This was true in 1969, and for the most part, it still holds true today. The short story collection, by virtue of its ability to toggle between the vastness of voices and time periods that define the West, should be uniquely suited to remedying the problem; and it has been a dominant mode of Western writing (celebrated examples include Annie Proulx’s Close Range and Richard Ford’s Rock Springs). Even so, one of the few noticeable absences in many collections, as well as in Wink, Parker, and Harrison’s, is any real discussion of natural resources, particularly water, the subject that now dominates the regional nonfiction, news, and psyche. How is it, one wonders, that a literature faced with such richly urgent themes has struggled so mightily, even in the shortest form, to sputter into the present?

Partly it’s because nature writing can read like inside baseball, leaving readers bored or, worse, annoyed. In one passage from Gold Fame Citrus, for example, Watkins mentions that the Amargosa’s sand is “so high in saline that a sample taken from anywhere […] would be salty on the tongue.” It’s a deceptively double-jointed sentence. Saltiness seems an eerie detail that upon closer inspection (notice the ecological use of “saline”) reveals itself to be an allusion. Today, many major rivers in the West have tributaries saltier than the Pacific — an irrigation-induced phenomenon called salinization, in which farm runoff soaks through the West’s mineral-rich soil, poisoning the groundwater. The problem is so bad, in fact, that many experts believe it will be salt, not drought, that will do the region in — almost like the earth has ordered its own scorched earth campaign. For a writer, such a poetic conceit must have been too good to pass up, even if some readers will miss, very understandably, its larger context.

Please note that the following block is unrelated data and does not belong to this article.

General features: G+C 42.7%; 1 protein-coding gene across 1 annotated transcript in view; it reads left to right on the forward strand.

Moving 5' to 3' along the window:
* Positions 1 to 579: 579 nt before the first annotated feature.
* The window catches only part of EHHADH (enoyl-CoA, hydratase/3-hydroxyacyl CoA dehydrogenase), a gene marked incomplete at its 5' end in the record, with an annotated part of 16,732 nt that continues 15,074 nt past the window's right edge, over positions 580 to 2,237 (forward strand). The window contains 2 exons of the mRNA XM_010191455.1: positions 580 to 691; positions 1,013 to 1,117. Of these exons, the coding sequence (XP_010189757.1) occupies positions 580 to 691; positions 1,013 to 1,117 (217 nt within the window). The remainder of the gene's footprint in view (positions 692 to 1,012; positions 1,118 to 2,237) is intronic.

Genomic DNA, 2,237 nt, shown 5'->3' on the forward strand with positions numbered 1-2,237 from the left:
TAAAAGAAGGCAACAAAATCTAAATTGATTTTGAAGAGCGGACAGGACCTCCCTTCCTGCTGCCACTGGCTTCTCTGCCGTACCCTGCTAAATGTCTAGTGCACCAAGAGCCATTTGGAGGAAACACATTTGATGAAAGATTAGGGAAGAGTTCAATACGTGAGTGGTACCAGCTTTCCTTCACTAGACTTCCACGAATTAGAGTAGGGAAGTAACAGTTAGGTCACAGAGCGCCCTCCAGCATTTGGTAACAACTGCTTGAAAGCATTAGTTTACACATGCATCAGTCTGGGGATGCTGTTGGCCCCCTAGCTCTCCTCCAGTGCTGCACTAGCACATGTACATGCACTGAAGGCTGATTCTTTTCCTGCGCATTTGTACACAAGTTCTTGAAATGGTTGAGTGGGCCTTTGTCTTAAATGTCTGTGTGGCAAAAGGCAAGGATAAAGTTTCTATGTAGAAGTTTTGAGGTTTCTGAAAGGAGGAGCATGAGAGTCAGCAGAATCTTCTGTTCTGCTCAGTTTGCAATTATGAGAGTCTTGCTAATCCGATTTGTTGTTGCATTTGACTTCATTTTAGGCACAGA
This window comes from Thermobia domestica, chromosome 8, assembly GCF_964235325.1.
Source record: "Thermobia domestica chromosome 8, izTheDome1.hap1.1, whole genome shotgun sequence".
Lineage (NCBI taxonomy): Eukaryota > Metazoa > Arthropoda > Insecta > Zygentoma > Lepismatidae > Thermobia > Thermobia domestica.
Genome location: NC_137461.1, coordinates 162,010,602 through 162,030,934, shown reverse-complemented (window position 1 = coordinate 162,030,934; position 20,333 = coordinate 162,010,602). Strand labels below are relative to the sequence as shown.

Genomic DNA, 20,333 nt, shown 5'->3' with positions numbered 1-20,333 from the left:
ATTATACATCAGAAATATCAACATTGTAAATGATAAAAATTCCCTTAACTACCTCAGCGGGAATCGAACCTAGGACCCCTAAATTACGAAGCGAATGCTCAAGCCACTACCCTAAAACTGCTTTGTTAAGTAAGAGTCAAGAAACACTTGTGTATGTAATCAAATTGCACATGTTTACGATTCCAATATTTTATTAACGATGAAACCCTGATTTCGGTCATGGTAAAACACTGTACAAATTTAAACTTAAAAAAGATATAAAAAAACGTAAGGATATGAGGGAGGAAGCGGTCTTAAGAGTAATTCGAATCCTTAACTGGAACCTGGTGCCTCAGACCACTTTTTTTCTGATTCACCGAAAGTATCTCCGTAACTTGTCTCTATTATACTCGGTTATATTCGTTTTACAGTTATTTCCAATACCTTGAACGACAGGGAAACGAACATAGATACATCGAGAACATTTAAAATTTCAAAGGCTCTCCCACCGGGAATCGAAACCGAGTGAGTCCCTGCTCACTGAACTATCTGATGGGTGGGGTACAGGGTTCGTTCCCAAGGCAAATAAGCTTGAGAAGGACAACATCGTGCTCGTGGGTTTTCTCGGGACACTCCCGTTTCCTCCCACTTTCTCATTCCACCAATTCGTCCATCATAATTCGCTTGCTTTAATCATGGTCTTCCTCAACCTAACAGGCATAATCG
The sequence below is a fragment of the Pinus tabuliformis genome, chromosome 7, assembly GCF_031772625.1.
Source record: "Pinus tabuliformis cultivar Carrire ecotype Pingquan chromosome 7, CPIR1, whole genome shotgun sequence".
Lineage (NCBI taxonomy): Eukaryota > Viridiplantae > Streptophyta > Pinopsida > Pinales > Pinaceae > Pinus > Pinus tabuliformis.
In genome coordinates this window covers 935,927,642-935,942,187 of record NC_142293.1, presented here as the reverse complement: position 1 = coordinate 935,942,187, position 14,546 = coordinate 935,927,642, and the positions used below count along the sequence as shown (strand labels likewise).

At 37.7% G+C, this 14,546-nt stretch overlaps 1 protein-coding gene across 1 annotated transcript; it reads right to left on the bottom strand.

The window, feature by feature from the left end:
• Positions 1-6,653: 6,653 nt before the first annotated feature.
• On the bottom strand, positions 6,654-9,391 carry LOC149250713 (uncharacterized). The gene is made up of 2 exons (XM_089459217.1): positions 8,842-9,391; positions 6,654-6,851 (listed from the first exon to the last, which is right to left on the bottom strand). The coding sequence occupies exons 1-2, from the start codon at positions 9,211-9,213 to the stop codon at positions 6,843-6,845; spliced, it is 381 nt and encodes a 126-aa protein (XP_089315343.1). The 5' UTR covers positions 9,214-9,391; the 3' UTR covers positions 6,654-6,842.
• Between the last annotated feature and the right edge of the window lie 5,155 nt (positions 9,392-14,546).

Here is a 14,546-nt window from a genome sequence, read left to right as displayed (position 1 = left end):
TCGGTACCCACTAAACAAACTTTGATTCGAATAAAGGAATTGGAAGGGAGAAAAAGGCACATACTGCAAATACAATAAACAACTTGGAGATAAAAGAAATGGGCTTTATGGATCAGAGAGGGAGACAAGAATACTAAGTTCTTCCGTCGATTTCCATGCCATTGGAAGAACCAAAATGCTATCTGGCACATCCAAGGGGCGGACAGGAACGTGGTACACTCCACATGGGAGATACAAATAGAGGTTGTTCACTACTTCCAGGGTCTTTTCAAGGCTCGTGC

In a book like this, environmental complexity justifies itself; it imbues an otherworldly plot with a haunting texture of realism. Readers will recognize in Gold Fame Citrus the formal risk-taking of Watkins’s short work — the elasticity of time, the sidestories. But they might question how sustaining such methods can be over 300 rather than 30 pages. This new book is filled with mise-en-page experiments that read like inserted oral histories, questionnaires, and even a fauna sketchbook, all of which are narratively relevant, but nonetheless give me the sense Watkins had herself a genre-bending short story she couldn’t stop adding to. Over-elaboration is the great didactic trap of nature writing, and, at times, it makes Watkins look like a better environmentalist than novelist.

Gold Fame Citrus is no mere warning, though. Watkins’s imagination is far too uncivil and her knowledge of the region too entrenched to believe the land could save itself. Her book scoffs at the very idea that Westerners could be saved or driven off their land. “There was no water crisis,” Watkins writes. “Theirs was a human crisis […] A little agony was just what this place needed. Reintroduce hardship into the regional narrative.” “Regional narrative” is working both ways here — as a history of stubborn denial and as the myth that’s kept us in the dark. Either way, Gold Fame Citrus demands that we face the reality of aridity, and look forward with clear eyes to what new life will adapt and evolve to do the same in the future. “Now there were tortoises out of Dali and Technicolor lizards and wandering trees,” Watkins writes. “Suddenly this was a land of could.” The surprising part of Watkins’s West isn’t that it ends in drought and sand, but that the end might actually be an evolutionary watershed.

Maybe Watkins’s book is myth; maybe not. But that’s the real gripping awfulness of Gold Fame Citrus — watching history and myth converge in the same future. One we’ve seen coming all along.

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Noah Gallagher Shannon is from northern Colorado. His work has been featured in The New York Times Magazine, Slate, The Washington Post, Runner’s World, and other publications. He teaches undergraduate composition at Columbia University.